The plaintiffs essentially argue that the Forseth conclusion that sec. 270.58, Stats., did not contemplate any new exposure to substantive liability was too broad a statement. They also feel that the statement in Chart v. Gutmann that "sec. 285.01, Stats., does not now, nor has it ever provided a procedure by which tort claimants may sue the state" is also overbroad. The plaintiffs assert that the court in those two cases was not presented with the argument that the plaintiffs might have a contract action growing out of a tortious injury and thus did not consider that possibility when it made those statements. The plaintiffs argue that sec. 270.58 makes the state an insurer of the tortious employees and that therefore the state may be proceeded against under the Wisconsin statutory scheme which allows "direct action" against insurers. Sec. 204.30 (4) makes an insurer under any *55 bond or policy of insurance convering liability to others by reason of negligence directly liable to the persons entitled to recover against the insured. Sec. 260.11 provides that in any action for damages caused by negligence, any insurer which has an interest in the outcome of a controversy adverse to the plaintiff is a proper party defendant.

The plaintiffs indicate that the main issue is not whether any substantive rights are created by sec. 270.58, Stats., or whether in a proper case such rights are enforceable against the state, but whether such rights may be enforced in anticipation of a judgment against the employees by direct action. One may agree that the state under sec. 270.58 is acting in reality as an indemnifier of its employees. However, the question is whether the state is an "insurer" within the meaning of sec. 204.30 (4) and sec. 260.11 by virtue of the provisions of sec. 270.58.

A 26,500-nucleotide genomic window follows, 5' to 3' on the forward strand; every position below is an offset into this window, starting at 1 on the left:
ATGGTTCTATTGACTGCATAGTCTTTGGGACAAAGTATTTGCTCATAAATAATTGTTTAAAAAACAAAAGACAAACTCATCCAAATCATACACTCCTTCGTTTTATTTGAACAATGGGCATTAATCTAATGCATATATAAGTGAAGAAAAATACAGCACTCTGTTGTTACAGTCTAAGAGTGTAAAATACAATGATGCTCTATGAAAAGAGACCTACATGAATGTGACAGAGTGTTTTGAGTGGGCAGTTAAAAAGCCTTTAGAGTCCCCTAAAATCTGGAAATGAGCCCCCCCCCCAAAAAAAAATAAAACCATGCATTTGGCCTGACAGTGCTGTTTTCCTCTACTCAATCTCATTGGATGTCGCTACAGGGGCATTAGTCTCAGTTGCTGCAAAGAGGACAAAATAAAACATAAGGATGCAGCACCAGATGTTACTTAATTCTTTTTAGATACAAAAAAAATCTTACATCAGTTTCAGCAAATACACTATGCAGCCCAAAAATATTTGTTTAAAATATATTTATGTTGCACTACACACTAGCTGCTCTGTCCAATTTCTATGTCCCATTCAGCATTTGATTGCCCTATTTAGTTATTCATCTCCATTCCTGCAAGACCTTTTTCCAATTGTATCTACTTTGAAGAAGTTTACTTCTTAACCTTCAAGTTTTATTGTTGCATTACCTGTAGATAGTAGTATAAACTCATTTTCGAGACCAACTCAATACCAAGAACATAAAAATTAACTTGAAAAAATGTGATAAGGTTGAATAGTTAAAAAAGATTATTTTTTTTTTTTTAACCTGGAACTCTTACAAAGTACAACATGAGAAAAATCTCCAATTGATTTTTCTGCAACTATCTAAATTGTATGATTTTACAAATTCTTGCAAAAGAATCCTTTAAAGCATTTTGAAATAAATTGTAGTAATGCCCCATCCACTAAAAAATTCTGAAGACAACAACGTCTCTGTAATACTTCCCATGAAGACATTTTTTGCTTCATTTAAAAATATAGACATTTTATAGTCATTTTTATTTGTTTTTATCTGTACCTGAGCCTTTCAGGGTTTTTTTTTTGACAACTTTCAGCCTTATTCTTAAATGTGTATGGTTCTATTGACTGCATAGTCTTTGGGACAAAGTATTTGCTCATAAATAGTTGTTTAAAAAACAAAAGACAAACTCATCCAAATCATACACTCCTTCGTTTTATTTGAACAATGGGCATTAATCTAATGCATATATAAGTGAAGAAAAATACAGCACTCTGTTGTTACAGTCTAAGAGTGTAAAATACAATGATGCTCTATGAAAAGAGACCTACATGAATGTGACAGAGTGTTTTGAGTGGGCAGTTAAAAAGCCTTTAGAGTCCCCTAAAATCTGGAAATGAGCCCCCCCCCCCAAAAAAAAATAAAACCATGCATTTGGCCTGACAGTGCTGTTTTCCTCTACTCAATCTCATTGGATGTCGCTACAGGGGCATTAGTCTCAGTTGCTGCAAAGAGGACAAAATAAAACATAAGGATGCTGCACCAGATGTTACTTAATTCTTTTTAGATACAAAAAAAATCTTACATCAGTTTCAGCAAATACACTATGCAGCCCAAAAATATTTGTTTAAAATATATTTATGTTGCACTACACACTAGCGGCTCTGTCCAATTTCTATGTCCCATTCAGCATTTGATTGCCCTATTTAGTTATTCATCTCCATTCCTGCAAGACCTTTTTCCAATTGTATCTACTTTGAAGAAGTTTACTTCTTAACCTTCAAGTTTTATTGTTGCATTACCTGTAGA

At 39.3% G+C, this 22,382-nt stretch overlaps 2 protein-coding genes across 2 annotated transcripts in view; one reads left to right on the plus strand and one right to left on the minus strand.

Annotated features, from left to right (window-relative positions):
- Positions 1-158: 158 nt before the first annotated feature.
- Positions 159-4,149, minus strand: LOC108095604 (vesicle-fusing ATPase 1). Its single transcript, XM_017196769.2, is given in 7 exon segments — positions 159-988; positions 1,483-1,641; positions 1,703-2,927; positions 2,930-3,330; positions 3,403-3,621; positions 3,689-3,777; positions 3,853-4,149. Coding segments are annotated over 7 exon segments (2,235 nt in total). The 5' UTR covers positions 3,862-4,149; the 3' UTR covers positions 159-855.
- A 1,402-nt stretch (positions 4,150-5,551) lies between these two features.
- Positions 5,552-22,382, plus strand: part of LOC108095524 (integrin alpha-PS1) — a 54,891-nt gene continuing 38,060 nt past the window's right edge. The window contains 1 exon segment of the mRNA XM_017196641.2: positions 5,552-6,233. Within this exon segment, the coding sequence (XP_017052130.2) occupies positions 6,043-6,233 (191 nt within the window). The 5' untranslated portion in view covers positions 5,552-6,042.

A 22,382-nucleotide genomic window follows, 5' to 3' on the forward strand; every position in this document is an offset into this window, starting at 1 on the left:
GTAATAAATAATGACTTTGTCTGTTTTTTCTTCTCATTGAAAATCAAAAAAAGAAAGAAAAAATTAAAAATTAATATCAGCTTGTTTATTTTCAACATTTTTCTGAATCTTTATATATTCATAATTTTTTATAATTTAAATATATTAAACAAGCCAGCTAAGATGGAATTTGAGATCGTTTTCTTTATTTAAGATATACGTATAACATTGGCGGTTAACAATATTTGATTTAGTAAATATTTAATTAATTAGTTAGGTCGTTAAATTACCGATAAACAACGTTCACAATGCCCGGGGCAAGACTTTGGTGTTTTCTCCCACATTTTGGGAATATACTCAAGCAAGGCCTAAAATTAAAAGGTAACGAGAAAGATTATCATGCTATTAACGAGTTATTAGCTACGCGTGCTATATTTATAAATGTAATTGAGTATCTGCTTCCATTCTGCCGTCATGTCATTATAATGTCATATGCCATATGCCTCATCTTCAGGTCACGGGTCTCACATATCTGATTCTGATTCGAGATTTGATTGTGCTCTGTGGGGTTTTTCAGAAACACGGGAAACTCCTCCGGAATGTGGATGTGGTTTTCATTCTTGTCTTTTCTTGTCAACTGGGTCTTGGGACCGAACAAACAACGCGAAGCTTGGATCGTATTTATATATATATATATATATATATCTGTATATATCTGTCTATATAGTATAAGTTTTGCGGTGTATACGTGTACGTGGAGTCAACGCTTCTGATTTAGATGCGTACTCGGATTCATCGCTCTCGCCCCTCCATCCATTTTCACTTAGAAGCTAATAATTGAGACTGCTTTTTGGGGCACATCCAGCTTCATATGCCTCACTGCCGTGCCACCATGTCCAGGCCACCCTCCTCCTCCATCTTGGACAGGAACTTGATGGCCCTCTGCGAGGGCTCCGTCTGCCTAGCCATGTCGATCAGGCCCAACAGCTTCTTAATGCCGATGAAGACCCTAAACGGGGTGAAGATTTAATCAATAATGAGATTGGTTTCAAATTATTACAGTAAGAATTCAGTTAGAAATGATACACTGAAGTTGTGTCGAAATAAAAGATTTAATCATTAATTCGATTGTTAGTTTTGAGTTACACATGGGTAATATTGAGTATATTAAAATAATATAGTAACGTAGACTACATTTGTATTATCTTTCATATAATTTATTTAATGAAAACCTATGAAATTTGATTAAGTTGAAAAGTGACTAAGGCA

Although it is immaterial for purposes of sec. 204.30 (4), Stats., whether an insurance policy is denominated an indemnity or a liability policy,[25] it is clear that ch. 204 is intended to apply to commercial insurers licensed by the state to conduct business in Wisconsin. Whatever rights which are created by sec. 270.58 are statutory and to not sound in contract. The state has issued no "policy of insurance" nor has it entered any agreement with the employees involved here. It is clear that the state could repeal this statute at any time without depriving state employees of any vested rights.

Sec. 285.01, Stats., has been construed to be a consent by the state to be sued on those claims which if valid would render the state a debtor, and not on equitable claims based on torts.[26] However, suit is authorized *56 only after the legislature has refused to allow the claim. Thus, even if a claim cognizable under sec. 285.01 were created by virtue of sec. 270.58, no suit could be brought until after a refusal to pay a judgment obtained against a state employee. In any event, sec. 270.58 does not render the state a debtor of either state employees or injured citizens who recover judgments against such employees. Whatever duty exists on the part of the state is statutory and enforceable, if at all, through an action in mandamus.

In Mazurek v. Skaar[27] this court discussed sec. 21.13, Stats., which is similar to sec. 270.58, in that the state agrees to pay judgments obtained against national guardsmen prosecuted for any act performed while in the performance of their military duty and in pursuance thereof if the guardsman is found to have acted in good faith. The case states:

"Within the limits dictated by the statute, the state has agreed to become the insurer of the guardsman while performing military duty."[28]

Mazurek then goes on to discuss whether sec. 21.13 is applicable to a case where the state is also an employer and the injured party has received workmen's compensation.